Friday, April 17, 2009

Chocolate Toffee Matzo

I came across this recipe on Epicurious a few years ago. It is originally from A Treasury of Jewish Holiday Baking. The recipe is called “My Trademark, Most Requested, Absolutely Magnificent Caramel Matzoh Crunch.” Hysterical, but so accurate. The first time I made it I got so many ohhhs and ahhhs. Now, my family really does request it. I usually make a few batches to bring with me to Seders, to give out to Jewish friends as gifts, and to have at our own Seder. We have both milk and dark chocolate lovers so I make a batch of each. If you are still looking for something to do with that extra matzoh, look no further…


  • 4-6 unsalted matzohs
  • 1 cup (2 sticks) unsalted butter or unsalted Passover margarine
  • 1 cup firmly packed brown sugar
  • 3/4 cup coarsely chopped chocolate chips or semi-sweet chocolate (*I don’t measure the chocolate but I think I use about double this amount. I recommend Ghirardelli chocolate chips)
Preheat the oven to 375°F. Line a large (or two smaller) cookie sheet completely with foil. Cover the bottom of the sheet with baking parchment — on top of the foil. This is very important since the mixture becomes sticky during baking.
Line the bottom of the cookie sheet evenly with the matzohs, cutting extra pieces, as required, to fit any spaces.
In a 3-quart, heavy-bottomed saucepan, combine the butter or margarine and the brown sugar. Cook over medium heat, stirring constantly, until the mixture comes to a boil (about 2 to 4 minutes). Boil for 3 minutes, stirring constantly. Remove from the heat and pour over the matzoh, covering completely.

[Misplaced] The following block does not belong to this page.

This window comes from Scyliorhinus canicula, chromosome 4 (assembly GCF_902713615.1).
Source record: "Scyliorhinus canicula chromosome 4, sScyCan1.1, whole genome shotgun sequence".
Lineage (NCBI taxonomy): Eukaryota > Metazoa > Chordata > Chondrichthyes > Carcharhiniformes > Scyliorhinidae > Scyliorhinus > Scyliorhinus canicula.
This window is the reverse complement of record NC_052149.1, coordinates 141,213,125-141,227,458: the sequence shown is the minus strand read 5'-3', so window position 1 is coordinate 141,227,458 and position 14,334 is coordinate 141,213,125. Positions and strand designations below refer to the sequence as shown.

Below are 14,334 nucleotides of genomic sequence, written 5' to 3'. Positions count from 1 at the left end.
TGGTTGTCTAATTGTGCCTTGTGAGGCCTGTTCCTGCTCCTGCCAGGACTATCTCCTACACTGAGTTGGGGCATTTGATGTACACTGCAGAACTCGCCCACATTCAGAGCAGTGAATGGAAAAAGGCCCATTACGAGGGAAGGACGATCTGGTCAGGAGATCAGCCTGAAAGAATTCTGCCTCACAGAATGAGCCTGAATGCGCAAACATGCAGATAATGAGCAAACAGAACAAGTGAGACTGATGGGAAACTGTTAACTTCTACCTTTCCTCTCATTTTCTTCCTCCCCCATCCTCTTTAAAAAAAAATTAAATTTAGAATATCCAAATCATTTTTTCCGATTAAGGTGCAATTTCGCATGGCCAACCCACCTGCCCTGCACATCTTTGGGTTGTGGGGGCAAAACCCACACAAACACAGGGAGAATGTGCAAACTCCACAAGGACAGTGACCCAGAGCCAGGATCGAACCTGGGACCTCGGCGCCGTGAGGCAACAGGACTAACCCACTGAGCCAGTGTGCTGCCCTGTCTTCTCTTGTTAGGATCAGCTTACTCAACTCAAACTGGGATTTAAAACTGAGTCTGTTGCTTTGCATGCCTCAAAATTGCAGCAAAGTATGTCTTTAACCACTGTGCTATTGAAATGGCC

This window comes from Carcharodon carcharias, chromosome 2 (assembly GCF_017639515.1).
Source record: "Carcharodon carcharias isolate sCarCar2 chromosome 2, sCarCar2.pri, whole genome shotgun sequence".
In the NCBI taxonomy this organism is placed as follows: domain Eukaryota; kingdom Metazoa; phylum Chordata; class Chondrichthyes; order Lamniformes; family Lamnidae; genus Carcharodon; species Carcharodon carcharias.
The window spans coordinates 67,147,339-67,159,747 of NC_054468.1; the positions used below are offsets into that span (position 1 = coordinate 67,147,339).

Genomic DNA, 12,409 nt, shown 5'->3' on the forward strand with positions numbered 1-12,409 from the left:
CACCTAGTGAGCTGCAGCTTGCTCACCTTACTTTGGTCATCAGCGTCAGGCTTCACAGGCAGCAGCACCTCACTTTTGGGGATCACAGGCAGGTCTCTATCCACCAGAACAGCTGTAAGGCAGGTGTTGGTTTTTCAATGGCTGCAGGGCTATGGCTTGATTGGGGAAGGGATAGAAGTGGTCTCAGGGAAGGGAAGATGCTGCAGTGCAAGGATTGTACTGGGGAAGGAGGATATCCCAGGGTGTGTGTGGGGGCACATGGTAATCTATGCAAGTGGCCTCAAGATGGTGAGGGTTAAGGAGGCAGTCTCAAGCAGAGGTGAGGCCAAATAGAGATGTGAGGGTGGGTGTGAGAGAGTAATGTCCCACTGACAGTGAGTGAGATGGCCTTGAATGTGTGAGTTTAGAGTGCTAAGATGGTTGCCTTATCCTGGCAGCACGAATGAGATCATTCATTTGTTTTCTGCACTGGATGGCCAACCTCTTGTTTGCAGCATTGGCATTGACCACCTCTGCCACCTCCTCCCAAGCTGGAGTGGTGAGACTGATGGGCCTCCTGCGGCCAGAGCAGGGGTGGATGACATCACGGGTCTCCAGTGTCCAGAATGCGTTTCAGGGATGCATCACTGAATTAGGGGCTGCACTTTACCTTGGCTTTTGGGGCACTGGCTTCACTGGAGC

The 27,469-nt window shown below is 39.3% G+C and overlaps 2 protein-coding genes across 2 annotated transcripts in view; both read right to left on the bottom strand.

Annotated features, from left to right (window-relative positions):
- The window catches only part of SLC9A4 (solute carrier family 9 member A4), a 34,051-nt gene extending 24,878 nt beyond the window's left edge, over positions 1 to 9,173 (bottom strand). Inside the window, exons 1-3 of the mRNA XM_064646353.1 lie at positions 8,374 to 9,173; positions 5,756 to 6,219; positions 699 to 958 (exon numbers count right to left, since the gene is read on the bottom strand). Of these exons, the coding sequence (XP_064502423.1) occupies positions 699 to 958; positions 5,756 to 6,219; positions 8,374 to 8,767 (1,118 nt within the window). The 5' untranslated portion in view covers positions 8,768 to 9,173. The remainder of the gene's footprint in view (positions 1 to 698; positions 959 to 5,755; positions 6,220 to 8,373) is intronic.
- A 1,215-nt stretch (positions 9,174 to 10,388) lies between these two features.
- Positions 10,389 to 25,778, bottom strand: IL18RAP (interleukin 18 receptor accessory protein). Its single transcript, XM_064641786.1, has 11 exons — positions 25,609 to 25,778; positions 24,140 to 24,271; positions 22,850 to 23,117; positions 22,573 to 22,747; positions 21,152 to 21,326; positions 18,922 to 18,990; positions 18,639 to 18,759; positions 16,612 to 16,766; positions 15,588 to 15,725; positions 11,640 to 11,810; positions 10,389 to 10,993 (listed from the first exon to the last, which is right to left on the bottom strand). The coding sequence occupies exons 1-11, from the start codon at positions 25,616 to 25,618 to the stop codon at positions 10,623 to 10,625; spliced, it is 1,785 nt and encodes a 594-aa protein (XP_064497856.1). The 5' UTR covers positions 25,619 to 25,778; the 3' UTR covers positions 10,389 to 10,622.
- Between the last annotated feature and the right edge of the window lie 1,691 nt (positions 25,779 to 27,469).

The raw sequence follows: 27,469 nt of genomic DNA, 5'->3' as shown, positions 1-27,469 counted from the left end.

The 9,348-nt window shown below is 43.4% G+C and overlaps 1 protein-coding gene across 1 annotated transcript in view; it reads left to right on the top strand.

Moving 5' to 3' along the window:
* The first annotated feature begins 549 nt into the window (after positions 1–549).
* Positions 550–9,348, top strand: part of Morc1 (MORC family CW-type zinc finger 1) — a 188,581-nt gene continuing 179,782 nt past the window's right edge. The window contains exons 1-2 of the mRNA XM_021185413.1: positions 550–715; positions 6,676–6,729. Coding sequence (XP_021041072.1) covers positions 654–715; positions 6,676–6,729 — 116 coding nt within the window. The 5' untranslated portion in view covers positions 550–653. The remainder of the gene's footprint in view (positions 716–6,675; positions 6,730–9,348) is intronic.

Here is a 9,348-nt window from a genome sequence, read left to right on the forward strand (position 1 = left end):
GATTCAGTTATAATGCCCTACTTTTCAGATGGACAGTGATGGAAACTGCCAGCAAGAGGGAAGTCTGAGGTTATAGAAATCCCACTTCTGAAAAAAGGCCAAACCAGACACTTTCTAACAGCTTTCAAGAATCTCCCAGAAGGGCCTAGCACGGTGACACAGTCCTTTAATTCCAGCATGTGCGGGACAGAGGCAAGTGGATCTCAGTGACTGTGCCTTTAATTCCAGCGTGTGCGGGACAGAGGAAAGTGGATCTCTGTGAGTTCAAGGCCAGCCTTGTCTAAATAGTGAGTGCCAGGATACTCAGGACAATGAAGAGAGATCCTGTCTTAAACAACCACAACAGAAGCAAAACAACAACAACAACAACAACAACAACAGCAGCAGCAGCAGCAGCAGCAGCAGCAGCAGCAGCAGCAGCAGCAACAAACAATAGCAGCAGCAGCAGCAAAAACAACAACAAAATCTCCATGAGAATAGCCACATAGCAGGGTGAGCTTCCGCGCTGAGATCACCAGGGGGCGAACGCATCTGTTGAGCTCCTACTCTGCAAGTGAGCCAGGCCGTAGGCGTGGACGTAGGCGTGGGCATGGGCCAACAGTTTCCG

Place the baking sheet in the oven and immediately reduce the heat to 350°. Bake for 15 minutes, checking every few minutes to make sure the mixture is not burning (if it seems to be browning too quickly, remove the pan from the oven, lower the heat to 325°, and replace the pan).

Remove from the oven and sprinkle immediately with the chopped chocolate or chips. Let stand for 5 minutes, then spread the melted chocolate over the matzoh.

While still warm, break into squares or odd shapes. Chill, still in the pan, in the freezer until set. (*I find it easier to freeze it first and then break it into pieces with my hands – it is a mess to cut when it is still warm)


Mom’s Brisket

My mother’s brisket is my favorite (sorry dad). It is flavorful, tender and delicious. When I was little I went through a no red meat phase, but I always made an exception for “Jewish” red meats, including corned beef and of course brisket. Since brisket is usually a family recipe my mom has made some revisions and come up with her own. Below is approximately what we’ve come up with.

Happy Brisketing!


  • Salt
  • Pepper
  • Garlic powder
  • 2 medium onions (in large slices)
  • 1-2 15 oz. cans of tomato sauce
  • 1+ cups of red wine
  • 1 beef bouillon cube
  • Carrots (optional)
  • Shallots (optional)
  • Potatoes (optional)
  • Mushrooms (optional)
Directions:Preheat oven to 350 degrees

Season the brisket (we used about a 6 lb brisket) generously on both sides with salt, pepper and garlic powder. Sear the meat on the stove top until both sides are brown. Transfer the meat to a roasting pan. In the same sauce pan, add a little bit of vegetable oil and sauté the onions until golden and tender. Add the onions to the roasting pan as well.

Dissolve the beef bouillon cube in just enough hot water for it to break up. Add enough tomato sauce, red wine, and bouillon to cover the meat. (We gave my sister the hard jobs like dissolving bouillon!)

Cover with tin foil and cook for 1-2 hours. Place the meat on a cutting board with a beveled edge to catch the juices (or in our case using a cutting board in a cookie sheet did the trick). Cut thin slices of brisket, remembering to cut against the grain!! Transfer the cut brisket back into the roasting pan and add in desired vegetables. Cover and cook for an additional 2 hours or until very tender.

Brisket can be eaten that day, refrigerated, or even frozen. Re-heat at 350 degrees for about an hour before serving.

Unfortunately in the midst of serving Passover dinner I forgot to take a photo of the finished product... We served it with carrots, shallots and halved mini red and white potatoes. Yum.